Counter-rhetorics and sympathetic strategies…

This below is from page 62-4 TABLER, R. (2008 ) The social construction of a special needs program for hurricanes PhD thesis University of South Florida.

It is, imho, a better way of thinking about state-corporate rhetoric and agenda denial, than the standard “legitimacy” framework devised by Lindblom and so on (though those are good!)

Counterrhetorics are approaches taken by the community to argue against the depictions made by stakeholders (Ibarra & Kitsuse, 1993). Here the community either makes an attempt to deny the problematic status of the condition and/or prevent the call to action. Using sympathetic counterrhetorics, the community accepts that there is a problem in part or whole, but will block the request for corrective activities.

There are five categories of sympathetic counterrhetorics (Spector & Kitsuse, 1987): naturalizing, cost involved, declaring impotence, perspectivizing, and tactical criticism.

In naturalizing the problem, the community accepts the existence of the problem, but there is no call to action because the problem is accepted as inevitable.

When the cost involved in correcting the problem outweighs the perceived benefits, there is no call to action due to budgetary constraints.

A community declares impotency, when it really does want to solve the problem but cannot due to lack of resources.

When perspectivizing, the community takes the stance that the claim is the claimmakers opinion, separate from the actual state of affairs.

Using tactical criticism, the community acknowledges the claims made but object to the methodss used in communicating the problem.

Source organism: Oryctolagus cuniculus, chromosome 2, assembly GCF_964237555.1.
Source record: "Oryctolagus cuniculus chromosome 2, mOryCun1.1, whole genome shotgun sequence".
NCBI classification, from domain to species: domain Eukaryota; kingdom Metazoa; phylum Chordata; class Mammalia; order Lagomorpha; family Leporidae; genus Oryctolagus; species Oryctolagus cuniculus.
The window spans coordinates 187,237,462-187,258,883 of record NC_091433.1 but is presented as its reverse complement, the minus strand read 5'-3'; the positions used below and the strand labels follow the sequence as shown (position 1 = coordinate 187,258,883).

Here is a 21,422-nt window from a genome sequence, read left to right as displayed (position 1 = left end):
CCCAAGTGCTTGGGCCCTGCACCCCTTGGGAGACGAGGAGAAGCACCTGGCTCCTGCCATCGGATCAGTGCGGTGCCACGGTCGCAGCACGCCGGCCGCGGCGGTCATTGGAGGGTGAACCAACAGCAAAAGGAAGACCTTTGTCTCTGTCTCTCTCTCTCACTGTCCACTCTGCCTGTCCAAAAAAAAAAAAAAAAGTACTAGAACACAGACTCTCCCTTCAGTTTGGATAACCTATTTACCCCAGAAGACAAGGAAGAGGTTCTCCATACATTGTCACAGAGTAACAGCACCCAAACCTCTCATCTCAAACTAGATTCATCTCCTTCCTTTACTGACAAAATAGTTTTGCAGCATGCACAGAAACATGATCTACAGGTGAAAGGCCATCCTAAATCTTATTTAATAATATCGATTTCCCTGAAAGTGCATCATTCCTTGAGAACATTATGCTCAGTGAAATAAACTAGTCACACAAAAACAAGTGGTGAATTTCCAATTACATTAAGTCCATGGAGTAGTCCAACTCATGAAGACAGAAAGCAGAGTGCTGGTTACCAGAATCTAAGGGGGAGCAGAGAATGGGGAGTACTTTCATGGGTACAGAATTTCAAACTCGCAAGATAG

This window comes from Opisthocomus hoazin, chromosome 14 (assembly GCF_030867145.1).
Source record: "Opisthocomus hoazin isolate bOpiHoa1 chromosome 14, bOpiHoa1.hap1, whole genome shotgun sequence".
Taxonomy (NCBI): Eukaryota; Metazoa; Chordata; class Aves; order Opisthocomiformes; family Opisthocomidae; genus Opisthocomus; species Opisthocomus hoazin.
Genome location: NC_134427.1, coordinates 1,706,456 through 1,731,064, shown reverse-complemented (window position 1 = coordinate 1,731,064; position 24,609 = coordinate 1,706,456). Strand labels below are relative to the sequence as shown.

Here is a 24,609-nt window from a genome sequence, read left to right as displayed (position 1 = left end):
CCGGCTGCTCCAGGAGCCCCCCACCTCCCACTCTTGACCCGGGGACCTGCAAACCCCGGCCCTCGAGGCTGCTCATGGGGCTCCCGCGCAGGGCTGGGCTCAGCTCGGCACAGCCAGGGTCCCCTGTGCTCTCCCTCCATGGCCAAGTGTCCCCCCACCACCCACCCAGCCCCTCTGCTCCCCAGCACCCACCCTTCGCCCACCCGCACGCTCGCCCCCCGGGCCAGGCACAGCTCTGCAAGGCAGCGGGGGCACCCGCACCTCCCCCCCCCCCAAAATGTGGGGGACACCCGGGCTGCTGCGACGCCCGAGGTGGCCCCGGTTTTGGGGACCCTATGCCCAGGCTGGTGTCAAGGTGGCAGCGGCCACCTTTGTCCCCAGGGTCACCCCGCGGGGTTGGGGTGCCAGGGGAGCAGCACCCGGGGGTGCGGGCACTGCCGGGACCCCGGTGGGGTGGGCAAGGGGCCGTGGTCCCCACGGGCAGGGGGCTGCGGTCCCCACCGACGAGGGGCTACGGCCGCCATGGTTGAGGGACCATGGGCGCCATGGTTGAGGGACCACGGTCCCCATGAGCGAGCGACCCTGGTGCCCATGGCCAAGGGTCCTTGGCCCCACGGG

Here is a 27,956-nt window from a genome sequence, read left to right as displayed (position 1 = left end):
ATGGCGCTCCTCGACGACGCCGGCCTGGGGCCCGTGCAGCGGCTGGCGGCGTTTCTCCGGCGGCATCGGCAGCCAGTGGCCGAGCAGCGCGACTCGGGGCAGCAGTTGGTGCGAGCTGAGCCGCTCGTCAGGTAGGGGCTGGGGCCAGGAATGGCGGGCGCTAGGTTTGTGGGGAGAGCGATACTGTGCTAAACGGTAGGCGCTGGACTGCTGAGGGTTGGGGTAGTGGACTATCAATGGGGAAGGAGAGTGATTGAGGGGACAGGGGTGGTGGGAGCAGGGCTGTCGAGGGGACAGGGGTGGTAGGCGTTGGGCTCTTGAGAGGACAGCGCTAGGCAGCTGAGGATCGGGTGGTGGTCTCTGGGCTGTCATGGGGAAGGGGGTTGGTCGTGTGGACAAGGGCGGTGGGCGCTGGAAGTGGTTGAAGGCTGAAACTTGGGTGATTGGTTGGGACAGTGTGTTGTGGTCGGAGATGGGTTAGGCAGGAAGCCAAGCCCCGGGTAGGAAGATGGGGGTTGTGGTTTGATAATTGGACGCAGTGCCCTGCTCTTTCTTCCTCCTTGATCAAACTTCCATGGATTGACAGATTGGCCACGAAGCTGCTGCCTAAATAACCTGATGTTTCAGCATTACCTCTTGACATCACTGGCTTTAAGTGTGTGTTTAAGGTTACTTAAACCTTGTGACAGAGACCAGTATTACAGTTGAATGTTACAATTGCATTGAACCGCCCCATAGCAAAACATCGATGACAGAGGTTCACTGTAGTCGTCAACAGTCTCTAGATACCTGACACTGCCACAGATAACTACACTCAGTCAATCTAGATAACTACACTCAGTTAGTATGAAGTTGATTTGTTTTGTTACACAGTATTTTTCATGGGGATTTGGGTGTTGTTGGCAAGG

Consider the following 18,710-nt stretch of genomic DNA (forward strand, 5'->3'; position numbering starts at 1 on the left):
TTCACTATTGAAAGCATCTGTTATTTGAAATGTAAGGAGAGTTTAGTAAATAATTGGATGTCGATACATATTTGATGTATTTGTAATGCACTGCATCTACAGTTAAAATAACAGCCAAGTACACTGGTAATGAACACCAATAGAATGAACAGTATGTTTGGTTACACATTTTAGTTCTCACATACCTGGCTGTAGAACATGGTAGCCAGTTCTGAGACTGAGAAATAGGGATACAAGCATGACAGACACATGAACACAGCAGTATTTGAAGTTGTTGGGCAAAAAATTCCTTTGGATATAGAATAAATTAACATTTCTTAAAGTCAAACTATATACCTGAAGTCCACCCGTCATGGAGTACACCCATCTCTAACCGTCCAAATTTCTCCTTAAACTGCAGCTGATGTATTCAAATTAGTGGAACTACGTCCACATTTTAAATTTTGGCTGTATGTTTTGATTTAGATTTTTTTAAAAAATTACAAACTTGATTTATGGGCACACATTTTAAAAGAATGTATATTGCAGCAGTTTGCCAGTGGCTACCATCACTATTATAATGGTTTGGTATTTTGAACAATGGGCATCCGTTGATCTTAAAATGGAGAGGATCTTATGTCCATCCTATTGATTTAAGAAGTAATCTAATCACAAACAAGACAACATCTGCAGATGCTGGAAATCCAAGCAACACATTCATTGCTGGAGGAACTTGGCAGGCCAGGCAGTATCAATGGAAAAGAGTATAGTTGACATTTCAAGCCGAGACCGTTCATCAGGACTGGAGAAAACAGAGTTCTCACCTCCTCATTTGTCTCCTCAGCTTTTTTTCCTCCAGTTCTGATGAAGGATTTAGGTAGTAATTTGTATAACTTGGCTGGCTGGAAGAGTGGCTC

The community uses unsympathetic counterrhetorics, when denying that there really is a problem and there is no need for corrective activities. There are four categories of unsympathetic counterrhetorics: antipatterning, telling anecdote, counterrhetoric of insincerity, counterrhetoric of hysteria (Spector & Kitsuse, 1987).

Using antipatterning, the community maintains that the claim identifies isolated incidents, not a full-blown social problem.

When using a telling anecdote, the community denies the generality of the problem.

When the community uses counterrhetoric of insincerity, it is suggesting that there is a hidden agenda.

By using counterrhetoric of hysteria, the community is implying that the claimant’s claims are not rational or are emotional bases, rather than being based on a proficient evaluation of the state of affairs.

Citations are – Spector, M., & Kitsuse, J. I. (1987). Constructing social problems (2nd ed.). Hawthorne, NY: Aldine de Gruyter.

Ibarra, P. R., & Kitsuse, J. I. (1993). Vernacular constituents of moral discourse: An interactionist proposal for the study of social problems. In J. A. Holstein & G. Miller (Eds.), Reconsidering social construction: Debates in social problems theory (pp. 25 – 58). New York: Aldine De Gruyter.

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